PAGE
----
New York's Cooperative and Condominium Community
Bill Morris in Board Operations on June 14, 2019
Mark Truisi came to New York City to study architecture at Pratt Institute, and he sees the world with a trained and discerning eye. When he looked at the pre-war Rockville Tudor co-op in the Long Island town of Rockville Centre, he saw a four-story brick building with intriguing flourishes, lovely bones – and a need for some serious work. He wasn’t seeing the half of it.
“My broker begged me not to move in here,” Truisi, 54, recalls with a laugh. “He said it was run down, the maintenance was high, there was no parking. It needed a lot of repairs, and that scared people. And they didn’t have proper amenities.”
Truisi had moved from Park Slope, Brooklyn, to Rockville Centre in 2001, and the experience of coaching his son’s youth soccer team gave him an appreciation for the town’s cohesive sense of community. Truisi bought and sold two homes before the Rockville Tudor caught his eye. Undaunted by his broker’s warnings, Truisi bought and gut-renovated a two-bedroom apartment in the co-op in 2015 – he had recently been through a divorce – and soon started learning the disconcerting truth. The five-member co-op board had been entrenched for a dozen years, and there had not been a proper election in at least eight years. The board and shareholders were alienated.
Truisi soon got appointed to the board when a member retired, and one of the first things he did was to invite a dozen brokers in to have candid conversations with the board about the building’s reputation and market position. “The board was convinced that this was a luxury building that people were dying to get into,” Truisi says. The brokers burst that bubble. They advised the board to build a roof deck, institute a pet-friendly policy, and do something about the fitness center that was little more than a glorified underground storage space. It was, Truisi says, “a major wake-up call.”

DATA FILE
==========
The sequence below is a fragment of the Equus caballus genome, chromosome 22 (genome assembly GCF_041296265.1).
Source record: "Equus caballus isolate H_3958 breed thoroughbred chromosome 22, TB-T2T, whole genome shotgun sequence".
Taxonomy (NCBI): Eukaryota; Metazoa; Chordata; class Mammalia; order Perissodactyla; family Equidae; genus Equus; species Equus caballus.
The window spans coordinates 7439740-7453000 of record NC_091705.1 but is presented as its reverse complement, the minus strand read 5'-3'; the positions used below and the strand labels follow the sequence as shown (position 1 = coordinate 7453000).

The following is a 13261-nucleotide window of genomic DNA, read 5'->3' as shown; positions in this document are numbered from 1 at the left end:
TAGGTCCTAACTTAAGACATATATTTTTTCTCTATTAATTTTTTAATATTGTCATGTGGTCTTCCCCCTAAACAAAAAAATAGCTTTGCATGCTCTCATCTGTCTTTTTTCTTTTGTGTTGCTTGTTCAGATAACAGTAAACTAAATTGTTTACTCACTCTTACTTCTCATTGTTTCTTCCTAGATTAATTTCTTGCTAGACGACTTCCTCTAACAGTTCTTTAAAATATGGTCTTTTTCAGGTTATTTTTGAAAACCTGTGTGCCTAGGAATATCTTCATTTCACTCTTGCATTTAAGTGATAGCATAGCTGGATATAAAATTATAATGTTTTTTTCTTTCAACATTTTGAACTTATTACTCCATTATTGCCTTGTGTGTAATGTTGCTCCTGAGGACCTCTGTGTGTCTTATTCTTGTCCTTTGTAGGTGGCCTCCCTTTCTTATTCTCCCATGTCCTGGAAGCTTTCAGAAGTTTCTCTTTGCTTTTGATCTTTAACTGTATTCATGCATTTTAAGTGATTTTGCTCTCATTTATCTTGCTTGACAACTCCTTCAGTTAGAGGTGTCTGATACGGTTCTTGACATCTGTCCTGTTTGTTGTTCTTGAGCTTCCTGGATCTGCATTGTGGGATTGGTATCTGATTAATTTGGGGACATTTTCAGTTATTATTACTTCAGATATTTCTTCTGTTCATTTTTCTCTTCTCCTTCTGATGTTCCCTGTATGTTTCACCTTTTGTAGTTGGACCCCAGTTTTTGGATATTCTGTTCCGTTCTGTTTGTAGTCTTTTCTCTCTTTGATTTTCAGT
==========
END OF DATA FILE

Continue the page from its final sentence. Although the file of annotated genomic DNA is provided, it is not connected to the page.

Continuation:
Truisi realized the board needed fresh blood, and so he persuaded three like-minded shareholders to run for the board with him, and after a vigorous get-out-the-vote campaign, he and two of his allies were elected in 2017. (The sponsor holds one of the five seats.) They promptly appointed their third ally as non-voting treasurer.
“We let people know they had a voice,” Truisi says, “and that the board was approachable.” To foster shareholder involvement, the board appointed committees to handle landscaping, party planning, decorating. A new accountant was hired. The fitness center was fully renovated. Planning began for installing a deck and solar panels on the roof. Ongoing repairs of leaks were aggressively pursued – a necessity in every 90-year-old brick building.
The new board had several things working in its favor. There was a $1.5 million reserve fund. Scott McDermott has been the super for 32 years, and he knows the building’s quirks intimately. And Paul Yaworski of Alexander Wolf & Company has been managing the building competently for 13 years. “The day-to-day running of the building was fine,” Truisi says. “The problem was with big projects. The previous board wasn’t making decisions.”
Those days are past. Upcoming big projects include installing a video intercom system, replacing all five exterior doors with Tudor-revival mahogany doors, and switching from keys to electronic fobs. An engineer has been hired to catalog any noncompliance with local and state building codes. “We’re all pulling oars in the same direction,” Truisi says. “We’re on a roll.”
Truisi exudes the air of a man on a mission. He describes it this way: “People want to come home and feel welcome and comfortable. We want to make this place a home – and not just inside the apartments, in the common areas too. We want it to be warm and welcoming.”
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